London is recreating

“London is recreating.” Three simple words to sum up London?

London never ceases to reinvent itself, to recreate itself and to work (if I might for a second time quote these words from Clive James*) “its eternal trick of showing the next generation that the possibilities are infinite, and everything has begun again.”

Permanent renewal is the essence of London. But what was there before is never fully erased by change and by time.

For all the recent talk of Back to the Future’s future actually arriving on Wednesday 21 October 2015 (and consequently now being part of the very recent past), much of London and of the wider world would be recognisable to the good folks of 30 years back, when the all this back-to the-future-ing began.

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I came across the phrase "London is recreating” the other day via a fascinating piece by my friend Steve Toft. In The 1920s London commute looks familiar, Steve looks at how little has really changed in the London commute between 1928 and 2015. The experience of taking the tube probably isn’t so very different today from how it was 87 years back (give or take the legality back then of wall-to-wall fag, pipe and cigar smoking on escalators, platforms and trains). The main change is in the sheer volume of people crammed into those creakful carriages. Steve says:

“It wasn’t meant to be like this. We were all supposed to be working from home and connecting by video links by now, the roads and railways left as almost deserted white elephants, monuments to a catastrophic lack of foresight. At least, that’s what my lecturers told me in the 1980s.”

The more things change. Reading The Fall and Rise of Reginald Perrin by David Nobbs for the first time a few weeks back, I was taken aback to see that the typical commute of 1975 was similarly bedevilled by endless delays, and endless bizarre excuses for said delays (“connectional purposes,” for example, being just one of an infinity of reasons why RIP’s train is always 11 minutes late into Waterloo).

I was thinking about London’s simultaneous renewal and familiarity on a geographically-illogical but highly enjoyable walk from Victoria to Waterloo via Covent Garden and the South Bank t’other day.

Veneration for London’s history was all around. Victoria station was visited by a deafening marching band with bagpipes and marching drums ablaze, to mark London Poppy Day. Passing Buckingham Palace, I heard probably the millionth tourist that day wondering aloud if the Queen really lives there.

It was delightful to see the Back to the Future-related display in the window of Forbidden Planet on Shaftesbury Avenue, replete with (perhaps not 100% genuine, it must be supposed) flux capacitor, to mark the occasion of Mr McFly’s future becoming first present then past **.

London is first and foremost about the present. The view from Waterloo Bridge said it all (see pic at top of page). The perspective and curve of the Thames must be all-but-unchanged from when the bridge opened almost 70 years ago, in December 1945. But the skyline (and levels of light pollution) are very different. And you can guarantee they will have changed drastically once more by, say, 2025. Also unlikely that the gentle gaze Londoner of 1945 would have been met by the icy glare of Mr Craig in his Spectre-ful guise wrapped around the curve of the BFI Imax at the end of the bridge.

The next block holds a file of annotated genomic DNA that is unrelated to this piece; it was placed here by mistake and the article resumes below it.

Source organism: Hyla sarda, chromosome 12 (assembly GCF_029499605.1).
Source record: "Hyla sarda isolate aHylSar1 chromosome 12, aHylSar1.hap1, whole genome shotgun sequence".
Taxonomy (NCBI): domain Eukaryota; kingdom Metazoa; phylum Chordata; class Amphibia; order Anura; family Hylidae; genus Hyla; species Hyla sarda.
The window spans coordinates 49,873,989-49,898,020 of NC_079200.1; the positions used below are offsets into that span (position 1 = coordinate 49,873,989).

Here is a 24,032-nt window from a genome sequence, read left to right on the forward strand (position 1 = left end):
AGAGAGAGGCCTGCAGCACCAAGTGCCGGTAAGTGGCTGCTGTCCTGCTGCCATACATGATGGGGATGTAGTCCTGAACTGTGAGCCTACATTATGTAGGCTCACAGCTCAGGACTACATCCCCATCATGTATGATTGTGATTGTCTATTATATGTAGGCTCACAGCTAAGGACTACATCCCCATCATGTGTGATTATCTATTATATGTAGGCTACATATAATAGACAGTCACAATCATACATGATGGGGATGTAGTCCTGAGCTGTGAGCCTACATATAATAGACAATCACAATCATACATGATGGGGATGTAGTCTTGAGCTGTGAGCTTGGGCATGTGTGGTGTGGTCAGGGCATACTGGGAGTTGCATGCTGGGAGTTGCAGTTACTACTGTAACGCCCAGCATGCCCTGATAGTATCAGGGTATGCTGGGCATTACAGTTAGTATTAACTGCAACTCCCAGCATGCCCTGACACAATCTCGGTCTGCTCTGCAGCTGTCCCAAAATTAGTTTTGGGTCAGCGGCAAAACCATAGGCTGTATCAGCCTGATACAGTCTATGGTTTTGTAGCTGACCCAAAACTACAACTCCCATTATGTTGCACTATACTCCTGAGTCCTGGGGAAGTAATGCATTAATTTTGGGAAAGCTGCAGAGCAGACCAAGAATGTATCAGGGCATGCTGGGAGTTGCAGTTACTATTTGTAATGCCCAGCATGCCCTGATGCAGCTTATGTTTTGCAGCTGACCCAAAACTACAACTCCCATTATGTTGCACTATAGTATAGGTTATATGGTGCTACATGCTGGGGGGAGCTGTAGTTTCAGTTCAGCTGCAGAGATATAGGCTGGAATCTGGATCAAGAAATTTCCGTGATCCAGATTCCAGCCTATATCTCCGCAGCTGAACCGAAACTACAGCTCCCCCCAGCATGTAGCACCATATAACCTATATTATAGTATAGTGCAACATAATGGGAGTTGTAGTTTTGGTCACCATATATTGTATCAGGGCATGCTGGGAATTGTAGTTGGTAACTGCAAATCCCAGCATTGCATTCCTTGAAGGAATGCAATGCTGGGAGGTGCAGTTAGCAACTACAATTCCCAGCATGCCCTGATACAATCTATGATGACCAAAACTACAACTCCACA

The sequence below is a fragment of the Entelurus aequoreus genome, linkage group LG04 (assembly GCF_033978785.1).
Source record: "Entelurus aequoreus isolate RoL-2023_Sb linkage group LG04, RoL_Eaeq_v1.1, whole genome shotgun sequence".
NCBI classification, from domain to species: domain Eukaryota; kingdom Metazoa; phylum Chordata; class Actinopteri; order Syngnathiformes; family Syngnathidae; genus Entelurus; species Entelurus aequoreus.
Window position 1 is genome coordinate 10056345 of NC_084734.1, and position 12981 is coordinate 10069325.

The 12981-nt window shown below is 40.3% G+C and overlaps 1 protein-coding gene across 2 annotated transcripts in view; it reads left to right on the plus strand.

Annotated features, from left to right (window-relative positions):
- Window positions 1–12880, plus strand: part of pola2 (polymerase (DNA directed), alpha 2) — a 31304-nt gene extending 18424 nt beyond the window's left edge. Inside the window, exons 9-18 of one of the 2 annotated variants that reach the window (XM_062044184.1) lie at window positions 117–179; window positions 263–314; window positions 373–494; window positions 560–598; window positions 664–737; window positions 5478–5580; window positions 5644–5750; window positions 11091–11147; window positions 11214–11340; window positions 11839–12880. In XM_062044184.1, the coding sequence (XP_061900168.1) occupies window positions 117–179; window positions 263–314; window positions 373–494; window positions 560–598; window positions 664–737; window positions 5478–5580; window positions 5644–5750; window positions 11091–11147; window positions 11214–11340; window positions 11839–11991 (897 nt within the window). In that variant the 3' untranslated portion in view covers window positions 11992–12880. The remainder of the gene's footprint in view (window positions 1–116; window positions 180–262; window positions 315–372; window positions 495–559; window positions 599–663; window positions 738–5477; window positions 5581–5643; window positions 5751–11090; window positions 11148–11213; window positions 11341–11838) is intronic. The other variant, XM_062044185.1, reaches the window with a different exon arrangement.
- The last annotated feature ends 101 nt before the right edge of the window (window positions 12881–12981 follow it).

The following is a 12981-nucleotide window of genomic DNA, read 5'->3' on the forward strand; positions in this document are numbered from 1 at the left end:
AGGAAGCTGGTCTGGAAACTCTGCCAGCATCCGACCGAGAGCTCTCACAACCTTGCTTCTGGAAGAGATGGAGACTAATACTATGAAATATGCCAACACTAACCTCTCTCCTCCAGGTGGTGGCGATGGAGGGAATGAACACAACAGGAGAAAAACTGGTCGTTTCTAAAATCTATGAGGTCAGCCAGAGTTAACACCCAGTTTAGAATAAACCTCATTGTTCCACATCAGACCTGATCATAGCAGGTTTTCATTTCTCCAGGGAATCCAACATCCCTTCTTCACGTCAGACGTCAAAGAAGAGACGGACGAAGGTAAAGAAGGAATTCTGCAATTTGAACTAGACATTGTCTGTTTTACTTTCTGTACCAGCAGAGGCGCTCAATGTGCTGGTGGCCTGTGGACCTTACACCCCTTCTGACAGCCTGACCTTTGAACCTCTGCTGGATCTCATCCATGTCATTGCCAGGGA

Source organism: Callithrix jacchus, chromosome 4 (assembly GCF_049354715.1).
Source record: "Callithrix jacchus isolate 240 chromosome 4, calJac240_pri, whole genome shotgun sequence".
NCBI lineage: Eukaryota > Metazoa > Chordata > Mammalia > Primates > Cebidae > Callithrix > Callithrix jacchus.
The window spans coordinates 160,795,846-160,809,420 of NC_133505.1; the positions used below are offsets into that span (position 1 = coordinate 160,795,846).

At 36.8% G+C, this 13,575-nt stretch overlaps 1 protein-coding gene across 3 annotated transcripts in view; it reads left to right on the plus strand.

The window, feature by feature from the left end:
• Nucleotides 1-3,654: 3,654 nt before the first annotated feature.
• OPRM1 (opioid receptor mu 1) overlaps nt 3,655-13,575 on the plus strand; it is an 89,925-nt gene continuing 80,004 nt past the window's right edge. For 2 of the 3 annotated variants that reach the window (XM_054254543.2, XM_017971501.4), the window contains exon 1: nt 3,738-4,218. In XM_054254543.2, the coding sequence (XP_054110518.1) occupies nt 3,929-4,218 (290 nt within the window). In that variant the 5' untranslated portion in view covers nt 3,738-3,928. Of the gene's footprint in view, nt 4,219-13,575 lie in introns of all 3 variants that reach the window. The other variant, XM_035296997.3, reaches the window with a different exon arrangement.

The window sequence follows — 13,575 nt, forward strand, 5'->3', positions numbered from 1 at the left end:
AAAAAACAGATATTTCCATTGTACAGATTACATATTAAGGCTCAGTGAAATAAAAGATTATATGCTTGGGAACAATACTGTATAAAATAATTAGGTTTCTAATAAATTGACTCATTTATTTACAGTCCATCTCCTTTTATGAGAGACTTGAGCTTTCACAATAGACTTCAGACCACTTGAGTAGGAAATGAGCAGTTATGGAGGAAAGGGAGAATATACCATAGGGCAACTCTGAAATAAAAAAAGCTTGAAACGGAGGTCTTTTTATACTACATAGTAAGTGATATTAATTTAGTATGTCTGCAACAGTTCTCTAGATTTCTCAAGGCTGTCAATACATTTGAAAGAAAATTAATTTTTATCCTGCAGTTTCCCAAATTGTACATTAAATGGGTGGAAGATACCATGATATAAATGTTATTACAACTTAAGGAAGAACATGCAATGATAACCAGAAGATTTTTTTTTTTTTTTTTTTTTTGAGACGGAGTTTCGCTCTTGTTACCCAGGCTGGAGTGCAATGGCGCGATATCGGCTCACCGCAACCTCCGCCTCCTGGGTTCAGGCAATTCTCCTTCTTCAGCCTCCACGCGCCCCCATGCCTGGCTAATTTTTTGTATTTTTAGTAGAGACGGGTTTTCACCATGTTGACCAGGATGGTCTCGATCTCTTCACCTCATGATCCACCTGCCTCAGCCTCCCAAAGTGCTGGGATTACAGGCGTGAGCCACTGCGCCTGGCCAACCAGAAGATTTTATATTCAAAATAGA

London is recreating. London will never stop recreating. I’ve blogged before about my mixed feelings about the Denmark Street comic shops and Soho record shops of my youth making way for what’s to come next.

But could there some day be nostalgia for London as a place where it workers could afford to live and work?

A very human face is put on this by music blogger Marcello Carlin. For some years, Carlin and his wife Lena have worked on Then Play Long a remarkable, epic blog series revisiting and casting beautifully fresh insights and perceptions on every single UK number one album. Last month, Carlin interrupted this series with an anguished and upsetting post on how he and his wife may no longer be able to afford to live, work and blog in London, due to the unaffordability of renting. He says:

“I don’t know what sort of people London wants to live in it now. Financial workers, celebrities, trustafarians – who? All I know is that it doesn’t really want people like us, or if it does, it expects us to share houses, or possibly even rooms, with a dozen strangers, cooped up like battery hens, sleeping there and otherwise going out and working. I also know that if you systematically strip London of everybody and everything that was good, original and attractive about it – made you want to go there and be part of it – you are literally left with nothing. Just an extended international airport for elderly tourists or rich students from abroad.”

Could there also some day be nostalgia for London as a place where businesses could afford to have offices?

Not only are people being forced out of London by the preposterous unaffordability of infinitely spiraling house prices and rents. Businesses also risk finding themselves homeless, the Guardian suggests. The current ‘planning shakeup’ makes it easier for offices to be converted into much-needed living quarters. But by failing to differentiate between occupied and abandoned office space, the regulations are acting to reduce the quantity of work space available in the capital. The video-linked future predicted by Mr Toft’s lecturers may yet come to pass.

London is recreating. The London of tomorrow will inevitably be different from today. But will the days when most Londoners could afford to live and work there be more than a memory?

Footnotes

* Here’s the first time I quoted these words from Clive James.

** Forgive please the low-quality of this photo; it was the first I ever took with my new smartphone!

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